JOURNAL ARTICLE

[Clinical usefulness of three quantitative D-dimers tests in outpatients with suspected deep vein thrombosis]

T Elías-Hernández, R Otero-Candelera, D Fernández-Jiménez, L Jara-Palomares, V Jiménez-Castro, E Barrot-Cortés
Revista Clínica Española 2012, 212 (5): 235-41
22475437

BACKGROUND AND OBJECTIVE: The diagnostic approach in outpatients with suspected deep vein thrombosis (DVT) of the lower limbs includes D-dimer measurement (DD). Elevated DD is not a diagnostic value for DVT. However, a normal value contributes to ruling out DVT. We do not know the best method to determine DD. Therefore, we have analyzed the clinical utility of three quantitative assays to determine DD in outpatients with suspected DVT.

PATIENTS AND METHODS: Consecutive outpatients with suspected DVT of the lower limbs who were referred to the DVT medical consultation were enrolled in the study. We used a diagnostic algorithm that included determining the pretest clinical probability (PCP) (Wells scale), DD level using three different quantitative methods (ELISA mini-VIDAS(®), Acure-care DDMR and DD-Plus). The DVT diagnosis was confirmed by seriated compression ultrasonography of the lower limbs. We analyzed the concordance between the three analytic methods to quantify DD and the characteristics.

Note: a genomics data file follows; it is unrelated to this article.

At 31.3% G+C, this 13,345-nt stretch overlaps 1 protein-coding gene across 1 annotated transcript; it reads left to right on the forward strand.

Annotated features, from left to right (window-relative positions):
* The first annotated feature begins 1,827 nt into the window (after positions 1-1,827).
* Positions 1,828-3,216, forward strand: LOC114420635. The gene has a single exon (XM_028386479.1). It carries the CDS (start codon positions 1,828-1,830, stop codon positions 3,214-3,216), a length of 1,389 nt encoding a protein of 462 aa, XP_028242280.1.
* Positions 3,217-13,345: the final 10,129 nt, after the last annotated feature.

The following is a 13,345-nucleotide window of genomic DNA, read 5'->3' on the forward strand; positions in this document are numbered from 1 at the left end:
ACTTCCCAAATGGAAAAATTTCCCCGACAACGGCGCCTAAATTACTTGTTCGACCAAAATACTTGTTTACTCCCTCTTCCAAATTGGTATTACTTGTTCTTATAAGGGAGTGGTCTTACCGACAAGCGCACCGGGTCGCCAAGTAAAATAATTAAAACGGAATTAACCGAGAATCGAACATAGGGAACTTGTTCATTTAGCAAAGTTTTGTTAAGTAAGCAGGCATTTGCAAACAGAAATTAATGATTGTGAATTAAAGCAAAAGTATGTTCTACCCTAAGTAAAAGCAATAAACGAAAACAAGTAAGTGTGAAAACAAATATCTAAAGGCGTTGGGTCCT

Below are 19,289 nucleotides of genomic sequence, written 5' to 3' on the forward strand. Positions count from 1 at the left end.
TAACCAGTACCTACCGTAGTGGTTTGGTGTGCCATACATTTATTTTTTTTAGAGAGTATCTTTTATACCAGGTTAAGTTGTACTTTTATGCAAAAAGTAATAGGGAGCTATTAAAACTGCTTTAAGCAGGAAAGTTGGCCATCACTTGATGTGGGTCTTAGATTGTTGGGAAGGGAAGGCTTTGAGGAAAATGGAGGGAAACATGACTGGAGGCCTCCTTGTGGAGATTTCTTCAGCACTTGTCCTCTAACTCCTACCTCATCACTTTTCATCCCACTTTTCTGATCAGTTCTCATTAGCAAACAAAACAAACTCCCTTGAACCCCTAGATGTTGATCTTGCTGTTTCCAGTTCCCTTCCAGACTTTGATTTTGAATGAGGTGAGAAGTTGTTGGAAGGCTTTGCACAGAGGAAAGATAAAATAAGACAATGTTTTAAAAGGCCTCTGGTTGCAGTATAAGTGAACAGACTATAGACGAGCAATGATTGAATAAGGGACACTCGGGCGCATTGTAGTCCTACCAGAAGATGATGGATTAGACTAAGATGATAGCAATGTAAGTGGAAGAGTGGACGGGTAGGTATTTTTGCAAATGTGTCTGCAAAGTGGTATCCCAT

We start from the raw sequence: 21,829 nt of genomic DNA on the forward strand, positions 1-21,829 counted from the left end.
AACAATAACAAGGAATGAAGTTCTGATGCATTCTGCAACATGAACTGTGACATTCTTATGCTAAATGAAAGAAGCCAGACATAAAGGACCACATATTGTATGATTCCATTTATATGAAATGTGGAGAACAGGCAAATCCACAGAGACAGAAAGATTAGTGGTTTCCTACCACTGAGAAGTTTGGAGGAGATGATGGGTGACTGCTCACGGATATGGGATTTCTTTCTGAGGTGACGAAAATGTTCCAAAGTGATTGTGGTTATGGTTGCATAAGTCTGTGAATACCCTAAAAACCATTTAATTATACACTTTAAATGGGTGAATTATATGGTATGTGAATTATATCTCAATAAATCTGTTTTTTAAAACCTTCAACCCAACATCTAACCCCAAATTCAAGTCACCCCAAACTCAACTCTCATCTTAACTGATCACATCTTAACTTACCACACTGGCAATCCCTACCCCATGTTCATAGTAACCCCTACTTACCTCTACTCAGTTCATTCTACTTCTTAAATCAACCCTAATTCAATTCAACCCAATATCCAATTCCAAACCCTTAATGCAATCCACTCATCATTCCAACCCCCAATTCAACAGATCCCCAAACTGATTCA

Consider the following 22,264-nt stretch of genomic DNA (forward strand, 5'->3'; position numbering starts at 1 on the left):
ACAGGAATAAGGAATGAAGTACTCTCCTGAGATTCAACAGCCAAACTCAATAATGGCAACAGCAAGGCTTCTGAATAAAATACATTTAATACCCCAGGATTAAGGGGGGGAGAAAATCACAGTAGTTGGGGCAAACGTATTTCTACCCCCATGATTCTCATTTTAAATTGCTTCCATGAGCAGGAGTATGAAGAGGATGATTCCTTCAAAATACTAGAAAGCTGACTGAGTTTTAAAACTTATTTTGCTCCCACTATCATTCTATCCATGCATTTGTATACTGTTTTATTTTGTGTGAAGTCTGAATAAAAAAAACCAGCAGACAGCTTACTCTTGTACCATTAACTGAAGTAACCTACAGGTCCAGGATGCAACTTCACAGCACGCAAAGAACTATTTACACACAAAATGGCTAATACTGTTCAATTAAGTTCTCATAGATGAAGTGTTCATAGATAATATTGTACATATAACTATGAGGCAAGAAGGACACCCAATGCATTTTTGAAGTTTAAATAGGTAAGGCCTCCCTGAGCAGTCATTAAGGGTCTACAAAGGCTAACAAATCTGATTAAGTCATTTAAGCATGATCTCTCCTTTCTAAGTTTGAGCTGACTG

RESULTS: A total of 306 patients (mean age 60 years, 62% women) with suspected DVT of the lower limbs were included. The compression ultrasonography confirmed the diagnosis of DVT in 23.8% of the patients. Anticoagulation treatment was not performed in patients in whom DVT was ruled out, and no thromboembolic event occurred during the 3 months of follow-up. The best concordance test results were between ELISA mini-VIDAS(®) and Acure-care DDMR assays. Both assays demonstrated elevated sensibility and a negative predictive value. ELISA mini-VIDAS(®) was the best analytic method for the subgroup of patients with low clinical probability.

CONCLUSIONS: The ELISA mini-VIDAS(®) method to determine DD rules out DVT in patients with low clinical probability.

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